Will keep pushing for better transit and lower fares to reduce social isolation and pollution
The Metro Vancouver Alliance is vowing to keep up their campaigning for better transit and lower fares after the No vote in the Metro Vancouver transit referendum.
“We are disappointed but not discouraged with the No vote,” says Metro Vancouver Alliance spokesperson Bruce Murray. “Better transit has very strong support, and we will keep working to get the transit system the people of Metro Vancouver need.”
The Metro Vancouver Alliance is a broad based alliance of over 50 community, labour, faith and education groups united to work for the common good.
Some nice words about MVA from Father Kevin Hunt of St. James Church in Vancouver's Downtown East Side.
As I discover more of the history of St. James', it is good to find that this ministry and witness has been part of life in this parish, and is still so, not least in the Street Outreach Initiative. On Tuesday I went with Fr Matthew to the AGM of the Metro Vancouver Alliance. It was a great encouragement to learn of this Alliance of a wide variety of faith communities, community groups and labour organisations across the region committed to listening to concerns at grass-roots level, to those who do not know how to make their voices heard, to discovering common needs, wrongs to be addressed, longings and aspirations, and to know that St. James' is a member. The Alliance's work is focused on three areas at present, affordable housing, income justice, transit, all overlapping as issues of social inclusion and all of which should be matters of concern for the whole community.
Read the whole message here.
Delegates representing MVAs member organizations enthusiastically endorsed project RouteSpeak at the MVA Annual General meeting, held June 8th.
The next step in MVA's transit campaign, project RouteSpeak will bring community members from across the Lower Mainland together to build consensus and citizen civic power on a range of issues that affect access to and operation of transit and transportation.
Here's MVA's proposal ...
Metro Vancouver Alliance is a broad-based alliance of 52 community groups, labour, faith and educational institutions working together for the common good. MVA brings together diverse civil society organizations to create new capacity in a community for leadership development, citizen-led action and relationships across the lines that often divide our communities.
The members of Metro Vancouver Alliance are institutions: congregations, labor unions, educational bodies, co-operatives, small business, non-profits, and neighborhood organizations that share a concern for the well-being of their community.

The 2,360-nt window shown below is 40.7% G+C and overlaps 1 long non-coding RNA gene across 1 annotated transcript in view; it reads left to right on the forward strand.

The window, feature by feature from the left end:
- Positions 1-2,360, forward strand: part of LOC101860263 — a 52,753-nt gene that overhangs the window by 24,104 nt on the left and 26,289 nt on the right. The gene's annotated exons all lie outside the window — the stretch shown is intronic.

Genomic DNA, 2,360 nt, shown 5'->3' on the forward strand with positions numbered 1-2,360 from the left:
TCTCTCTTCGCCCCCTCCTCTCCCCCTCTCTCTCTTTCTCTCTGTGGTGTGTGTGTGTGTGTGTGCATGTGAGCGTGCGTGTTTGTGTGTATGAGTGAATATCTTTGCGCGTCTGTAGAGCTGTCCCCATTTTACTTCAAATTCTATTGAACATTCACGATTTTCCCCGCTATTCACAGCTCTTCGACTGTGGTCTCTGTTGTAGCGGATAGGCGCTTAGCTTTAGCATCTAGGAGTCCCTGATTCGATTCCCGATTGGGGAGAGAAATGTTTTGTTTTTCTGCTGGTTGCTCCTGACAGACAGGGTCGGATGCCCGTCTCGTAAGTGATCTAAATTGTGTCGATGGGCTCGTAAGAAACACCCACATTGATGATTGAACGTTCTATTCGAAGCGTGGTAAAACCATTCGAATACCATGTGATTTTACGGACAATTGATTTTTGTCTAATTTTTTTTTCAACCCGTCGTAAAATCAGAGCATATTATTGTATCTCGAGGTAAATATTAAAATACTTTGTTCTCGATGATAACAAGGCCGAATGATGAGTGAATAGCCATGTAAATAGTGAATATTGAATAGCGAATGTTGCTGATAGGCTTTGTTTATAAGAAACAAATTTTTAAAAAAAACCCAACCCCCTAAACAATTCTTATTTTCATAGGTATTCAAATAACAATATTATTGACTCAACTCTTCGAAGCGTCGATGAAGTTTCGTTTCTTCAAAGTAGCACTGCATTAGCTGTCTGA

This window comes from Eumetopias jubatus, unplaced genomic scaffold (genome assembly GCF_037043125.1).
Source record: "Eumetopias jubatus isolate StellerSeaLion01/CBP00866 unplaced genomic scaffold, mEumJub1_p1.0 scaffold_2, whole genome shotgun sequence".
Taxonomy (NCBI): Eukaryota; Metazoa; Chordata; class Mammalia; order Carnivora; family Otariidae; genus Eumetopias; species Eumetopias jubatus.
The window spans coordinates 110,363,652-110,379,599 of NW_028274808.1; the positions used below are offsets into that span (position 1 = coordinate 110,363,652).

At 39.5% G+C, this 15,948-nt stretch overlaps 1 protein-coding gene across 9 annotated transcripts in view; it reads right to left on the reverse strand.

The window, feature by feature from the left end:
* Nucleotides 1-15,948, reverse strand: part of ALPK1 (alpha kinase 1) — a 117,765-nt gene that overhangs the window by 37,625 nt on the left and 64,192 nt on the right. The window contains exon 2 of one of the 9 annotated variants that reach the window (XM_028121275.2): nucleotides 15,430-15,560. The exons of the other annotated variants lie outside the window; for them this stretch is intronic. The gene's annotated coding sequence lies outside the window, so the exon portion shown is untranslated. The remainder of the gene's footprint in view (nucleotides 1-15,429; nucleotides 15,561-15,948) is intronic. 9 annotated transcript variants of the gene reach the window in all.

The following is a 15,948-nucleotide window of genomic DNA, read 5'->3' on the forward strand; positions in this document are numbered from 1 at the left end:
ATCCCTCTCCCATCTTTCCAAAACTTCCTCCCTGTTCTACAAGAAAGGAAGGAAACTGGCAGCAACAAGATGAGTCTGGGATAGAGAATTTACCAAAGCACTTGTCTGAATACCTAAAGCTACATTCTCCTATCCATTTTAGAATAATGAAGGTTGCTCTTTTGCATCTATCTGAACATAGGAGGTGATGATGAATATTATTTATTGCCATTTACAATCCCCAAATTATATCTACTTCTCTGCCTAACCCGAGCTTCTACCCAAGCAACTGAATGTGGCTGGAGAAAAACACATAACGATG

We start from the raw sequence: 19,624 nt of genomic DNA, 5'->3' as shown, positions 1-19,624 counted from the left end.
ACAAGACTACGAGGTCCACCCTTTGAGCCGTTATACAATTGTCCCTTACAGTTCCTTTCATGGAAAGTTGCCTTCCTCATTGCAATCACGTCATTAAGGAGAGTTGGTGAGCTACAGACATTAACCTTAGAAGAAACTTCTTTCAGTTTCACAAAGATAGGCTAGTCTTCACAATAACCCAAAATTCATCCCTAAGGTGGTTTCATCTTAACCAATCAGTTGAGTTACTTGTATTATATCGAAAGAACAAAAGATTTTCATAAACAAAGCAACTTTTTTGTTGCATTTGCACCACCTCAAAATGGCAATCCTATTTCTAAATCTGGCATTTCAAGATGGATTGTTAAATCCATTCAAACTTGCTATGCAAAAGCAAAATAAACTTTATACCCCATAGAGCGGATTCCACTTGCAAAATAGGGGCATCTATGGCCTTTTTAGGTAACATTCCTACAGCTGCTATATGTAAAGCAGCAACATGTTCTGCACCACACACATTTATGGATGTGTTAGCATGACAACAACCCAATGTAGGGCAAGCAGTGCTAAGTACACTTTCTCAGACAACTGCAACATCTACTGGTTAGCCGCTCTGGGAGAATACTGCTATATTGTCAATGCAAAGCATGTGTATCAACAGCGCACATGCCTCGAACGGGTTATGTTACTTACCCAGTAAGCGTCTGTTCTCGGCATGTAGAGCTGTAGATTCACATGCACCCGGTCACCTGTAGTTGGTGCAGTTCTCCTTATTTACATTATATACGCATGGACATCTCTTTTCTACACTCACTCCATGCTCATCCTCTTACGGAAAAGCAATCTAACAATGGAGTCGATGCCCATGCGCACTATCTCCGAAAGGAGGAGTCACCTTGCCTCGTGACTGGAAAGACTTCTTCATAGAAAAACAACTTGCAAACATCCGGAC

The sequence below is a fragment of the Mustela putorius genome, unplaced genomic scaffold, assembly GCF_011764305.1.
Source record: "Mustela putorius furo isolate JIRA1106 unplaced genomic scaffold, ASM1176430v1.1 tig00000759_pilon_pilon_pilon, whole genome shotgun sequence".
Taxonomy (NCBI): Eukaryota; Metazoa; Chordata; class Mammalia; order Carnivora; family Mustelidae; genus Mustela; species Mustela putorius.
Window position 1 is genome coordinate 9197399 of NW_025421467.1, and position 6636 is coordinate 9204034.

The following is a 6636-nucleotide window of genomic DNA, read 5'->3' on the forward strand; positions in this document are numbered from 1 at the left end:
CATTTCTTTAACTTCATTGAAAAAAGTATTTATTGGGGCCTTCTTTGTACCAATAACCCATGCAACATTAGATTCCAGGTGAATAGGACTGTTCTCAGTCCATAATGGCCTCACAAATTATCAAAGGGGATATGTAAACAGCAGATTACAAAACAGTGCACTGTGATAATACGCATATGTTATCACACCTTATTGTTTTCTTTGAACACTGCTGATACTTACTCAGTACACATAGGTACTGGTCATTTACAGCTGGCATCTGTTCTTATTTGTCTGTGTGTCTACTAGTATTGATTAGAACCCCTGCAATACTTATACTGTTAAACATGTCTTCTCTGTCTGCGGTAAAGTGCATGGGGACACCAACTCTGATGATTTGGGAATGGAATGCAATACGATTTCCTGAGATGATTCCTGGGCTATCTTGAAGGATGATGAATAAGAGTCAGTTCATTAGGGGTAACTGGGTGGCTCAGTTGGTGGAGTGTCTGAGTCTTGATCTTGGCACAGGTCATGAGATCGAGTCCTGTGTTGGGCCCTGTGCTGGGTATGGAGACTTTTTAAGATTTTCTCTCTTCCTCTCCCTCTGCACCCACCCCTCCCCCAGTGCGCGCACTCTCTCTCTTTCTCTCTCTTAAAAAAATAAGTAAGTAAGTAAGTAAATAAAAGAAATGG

The aim of MVA is to strengthen the voice of citizens and take action on issues of common concern. The Alliance builds on more than 70 years of community organizing experience developed by the Industrial Areas Foundation, with sister organizations across the US, Canada, Germany, Australia and the UK.
Organizations that join MVA do so in order to:
- Develop leadership and strengthen community within and between their institutions
- Build bridges across longstanding divisions that isolate communities from each other
- Build their capacity to act against the root causes of inequality and injustice
MVA has charitable status through its educational arm, Industrial Areas Foundation Canada,
We are being asked to vote on a good transit plan in Metro Vancouver. But it is only a start. Even the mayors who developed it describe the plan as “neither everything we want nor all that we ultimately need.”
A Yes vote starts to meet the needs of seniors, people with disabilities, and lower and middle income people. Demand for public transit has soared, while service levels have remained practically unchanged over the past seven years. Extreme overcrowding has eroded reliability and safety, especially for seniors and people with disabilities. HandyDART service hours have been frozen since 2009, and as a result trip denials went up over 600 per cent before the contractor changed procedures to disguise the crisis. The 30 per cent increase in HandyDART and 25 per cent increase in bus service in the plan is a big step in the right direction, but not enough given that the number of people over 70 is expected to increase by 40 per cent in the next decade.Read more
Transit service in the Lower Mainland was one of the issues MVA member organizations identified as a priority and something that we all would work on together: before, during and after the transit referendum. Check out the video ...
Metro Vancouver Alliance joins the Better Transit and Transportation Coalition, campaigns for YES vote in upcoming referendum.
The Metro Vancouver Alliance has joined the Better Transit and Transportation Coalition advocating for a ‘yes’ vote in the upcoming referendum.
Over the past two years MVA held thousands of conversations with people from within its member institutions about the challenges they face and the positive changes they wanted to see in the region. MVA members identified transit and social isolation as two priorities.Read more
The video MVA produced that outlines some of the problems users have accessing transit in the Lower Mainland is getting some great feedback. Check it out ...